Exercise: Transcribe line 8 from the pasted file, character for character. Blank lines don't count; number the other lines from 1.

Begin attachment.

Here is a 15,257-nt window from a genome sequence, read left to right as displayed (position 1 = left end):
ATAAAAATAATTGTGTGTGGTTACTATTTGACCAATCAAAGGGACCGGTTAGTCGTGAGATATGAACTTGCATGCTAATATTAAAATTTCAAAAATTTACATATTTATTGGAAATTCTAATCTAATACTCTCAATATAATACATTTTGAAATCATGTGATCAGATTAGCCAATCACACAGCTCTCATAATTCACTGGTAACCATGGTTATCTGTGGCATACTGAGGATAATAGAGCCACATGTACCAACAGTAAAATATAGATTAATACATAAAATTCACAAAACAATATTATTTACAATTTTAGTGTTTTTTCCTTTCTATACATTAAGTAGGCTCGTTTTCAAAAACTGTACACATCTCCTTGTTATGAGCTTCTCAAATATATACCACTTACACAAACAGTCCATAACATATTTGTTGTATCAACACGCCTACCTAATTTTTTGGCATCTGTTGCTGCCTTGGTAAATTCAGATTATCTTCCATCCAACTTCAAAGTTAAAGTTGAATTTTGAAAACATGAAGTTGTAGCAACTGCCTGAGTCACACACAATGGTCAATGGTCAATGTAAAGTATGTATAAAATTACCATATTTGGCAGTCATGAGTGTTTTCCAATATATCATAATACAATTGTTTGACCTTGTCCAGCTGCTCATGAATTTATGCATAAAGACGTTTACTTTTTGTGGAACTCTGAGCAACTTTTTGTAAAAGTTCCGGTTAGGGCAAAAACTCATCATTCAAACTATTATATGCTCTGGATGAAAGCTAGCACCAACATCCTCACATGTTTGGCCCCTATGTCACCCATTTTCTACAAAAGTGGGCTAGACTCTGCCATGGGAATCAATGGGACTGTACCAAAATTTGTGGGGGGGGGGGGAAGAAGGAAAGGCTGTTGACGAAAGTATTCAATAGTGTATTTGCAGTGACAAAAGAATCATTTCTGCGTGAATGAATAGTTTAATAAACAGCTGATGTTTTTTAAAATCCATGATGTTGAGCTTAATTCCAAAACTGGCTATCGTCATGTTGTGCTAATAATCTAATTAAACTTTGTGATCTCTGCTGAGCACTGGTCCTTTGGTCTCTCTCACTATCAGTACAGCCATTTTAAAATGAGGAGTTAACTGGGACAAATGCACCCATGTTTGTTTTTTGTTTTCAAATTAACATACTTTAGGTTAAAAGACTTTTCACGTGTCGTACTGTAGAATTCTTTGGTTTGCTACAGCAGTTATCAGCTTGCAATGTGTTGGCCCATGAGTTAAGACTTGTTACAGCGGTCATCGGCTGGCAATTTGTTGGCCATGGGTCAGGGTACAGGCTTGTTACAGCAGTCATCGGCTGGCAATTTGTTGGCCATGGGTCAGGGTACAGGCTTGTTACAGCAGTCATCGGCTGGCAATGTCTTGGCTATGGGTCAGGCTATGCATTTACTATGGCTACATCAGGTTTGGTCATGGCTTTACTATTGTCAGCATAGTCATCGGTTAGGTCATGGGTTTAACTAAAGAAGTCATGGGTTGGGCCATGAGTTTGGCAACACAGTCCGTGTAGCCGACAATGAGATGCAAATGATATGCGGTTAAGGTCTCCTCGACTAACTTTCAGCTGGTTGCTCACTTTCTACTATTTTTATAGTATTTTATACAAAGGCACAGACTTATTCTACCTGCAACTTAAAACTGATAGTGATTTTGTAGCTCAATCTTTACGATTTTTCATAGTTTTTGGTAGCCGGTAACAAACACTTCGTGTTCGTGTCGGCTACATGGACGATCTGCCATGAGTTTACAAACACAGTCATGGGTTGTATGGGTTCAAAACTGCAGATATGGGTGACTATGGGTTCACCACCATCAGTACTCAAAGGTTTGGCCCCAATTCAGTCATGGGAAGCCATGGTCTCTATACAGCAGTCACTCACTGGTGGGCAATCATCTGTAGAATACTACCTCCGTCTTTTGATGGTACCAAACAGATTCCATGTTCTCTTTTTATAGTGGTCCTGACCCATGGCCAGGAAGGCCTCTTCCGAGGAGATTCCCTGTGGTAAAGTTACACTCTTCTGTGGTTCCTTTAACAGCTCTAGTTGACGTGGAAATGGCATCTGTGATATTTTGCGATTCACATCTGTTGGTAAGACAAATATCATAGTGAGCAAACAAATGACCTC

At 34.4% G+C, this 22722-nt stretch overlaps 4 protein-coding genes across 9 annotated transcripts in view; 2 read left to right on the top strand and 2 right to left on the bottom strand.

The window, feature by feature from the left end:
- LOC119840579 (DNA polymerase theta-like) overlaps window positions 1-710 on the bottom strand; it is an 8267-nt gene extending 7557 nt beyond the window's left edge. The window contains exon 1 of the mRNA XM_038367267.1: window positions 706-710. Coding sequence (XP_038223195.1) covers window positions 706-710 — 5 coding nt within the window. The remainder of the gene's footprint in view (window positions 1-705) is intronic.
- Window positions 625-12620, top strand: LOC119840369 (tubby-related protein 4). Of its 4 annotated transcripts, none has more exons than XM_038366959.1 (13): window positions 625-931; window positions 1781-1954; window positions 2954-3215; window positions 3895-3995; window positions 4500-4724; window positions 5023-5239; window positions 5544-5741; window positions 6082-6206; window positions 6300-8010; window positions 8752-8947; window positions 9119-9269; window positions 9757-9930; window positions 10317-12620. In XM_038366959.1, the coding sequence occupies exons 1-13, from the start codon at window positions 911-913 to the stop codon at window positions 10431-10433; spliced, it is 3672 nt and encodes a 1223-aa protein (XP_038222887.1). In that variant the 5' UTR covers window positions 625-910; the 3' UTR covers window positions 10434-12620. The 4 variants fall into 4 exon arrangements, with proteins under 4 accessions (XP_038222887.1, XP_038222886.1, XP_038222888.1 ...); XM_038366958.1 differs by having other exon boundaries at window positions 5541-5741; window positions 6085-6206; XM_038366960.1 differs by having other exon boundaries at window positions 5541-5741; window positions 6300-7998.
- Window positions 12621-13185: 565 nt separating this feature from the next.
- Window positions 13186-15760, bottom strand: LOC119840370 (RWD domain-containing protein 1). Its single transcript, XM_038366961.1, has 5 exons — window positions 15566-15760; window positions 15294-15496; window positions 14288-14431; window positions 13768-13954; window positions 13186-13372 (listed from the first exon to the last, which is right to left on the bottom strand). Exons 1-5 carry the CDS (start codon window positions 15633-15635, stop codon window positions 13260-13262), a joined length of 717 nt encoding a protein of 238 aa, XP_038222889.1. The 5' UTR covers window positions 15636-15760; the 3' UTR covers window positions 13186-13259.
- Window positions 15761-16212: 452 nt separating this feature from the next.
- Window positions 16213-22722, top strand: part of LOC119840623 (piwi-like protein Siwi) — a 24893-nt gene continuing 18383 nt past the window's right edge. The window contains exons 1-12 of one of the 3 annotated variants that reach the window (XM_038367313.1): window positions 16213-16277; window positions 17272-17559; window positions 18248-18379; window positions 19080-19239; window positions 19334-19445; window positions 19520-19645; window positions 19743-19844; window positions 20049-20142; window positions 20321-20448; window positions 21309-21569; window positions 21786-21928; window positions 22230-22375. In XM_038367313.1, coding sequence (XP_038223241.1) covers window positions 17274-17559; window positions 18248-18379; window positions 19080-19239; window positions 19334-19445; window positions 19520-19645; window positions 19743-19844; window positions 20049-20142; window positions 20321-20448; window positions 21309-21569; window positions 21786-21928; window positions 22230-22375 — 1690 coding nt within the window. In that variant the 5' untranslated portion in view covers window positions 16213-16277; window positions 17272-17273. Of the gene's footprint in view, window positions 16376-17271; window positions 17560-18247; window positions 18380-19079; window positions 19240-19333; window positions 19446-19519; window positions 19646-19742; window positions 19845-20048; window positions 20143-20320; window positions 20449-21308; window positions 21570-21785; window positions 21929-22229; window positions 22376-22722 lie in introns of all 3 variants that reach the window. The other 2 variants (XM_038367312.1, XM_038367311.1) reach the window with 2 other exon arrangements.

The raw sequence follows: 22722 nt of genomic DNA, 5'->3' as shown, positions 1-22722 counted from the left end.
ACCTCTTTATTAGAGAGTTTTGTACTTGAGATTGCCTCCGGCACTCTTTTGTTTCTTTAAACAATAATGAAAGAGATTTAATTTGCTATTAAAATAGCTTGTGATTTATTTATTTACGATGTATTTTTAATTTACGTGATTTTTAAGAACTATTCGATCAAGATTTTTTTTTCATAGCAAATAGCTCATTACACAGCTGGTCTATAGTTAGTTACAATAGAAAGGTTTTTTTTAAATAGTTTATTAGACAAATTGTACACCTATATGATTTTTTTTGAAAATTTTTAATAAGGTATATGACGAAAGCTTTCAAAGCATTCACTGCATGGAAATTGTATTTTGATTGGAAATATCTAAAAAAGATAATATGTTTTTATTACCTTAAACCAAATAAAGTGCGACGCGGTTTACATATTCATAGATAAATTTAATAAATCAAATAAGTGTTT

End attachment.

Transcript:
- Window positions 13186-15760, bottom strand: LOC119840370 (RWD domain-containing protein 1). Its single transcript, XM_038366961.1, has 5 exons — window positions 15566-15760; window positions 15294-15496; window positions 14288-14431; window positions 13768-13954; window positions 13186-13372 (listed from the first exon to the last, which is right to left on the bottom strand). Exons 1-5 carry the CDS (start codon window positions 15633-15635, stop codon window positions 13260-13262), a joined length of 717 nt encoding a protein of 238 aa, XP_038222889.1. The 5' UTR covers window positions 15636-15760; the 3' UTR covers window positions 13186-13259.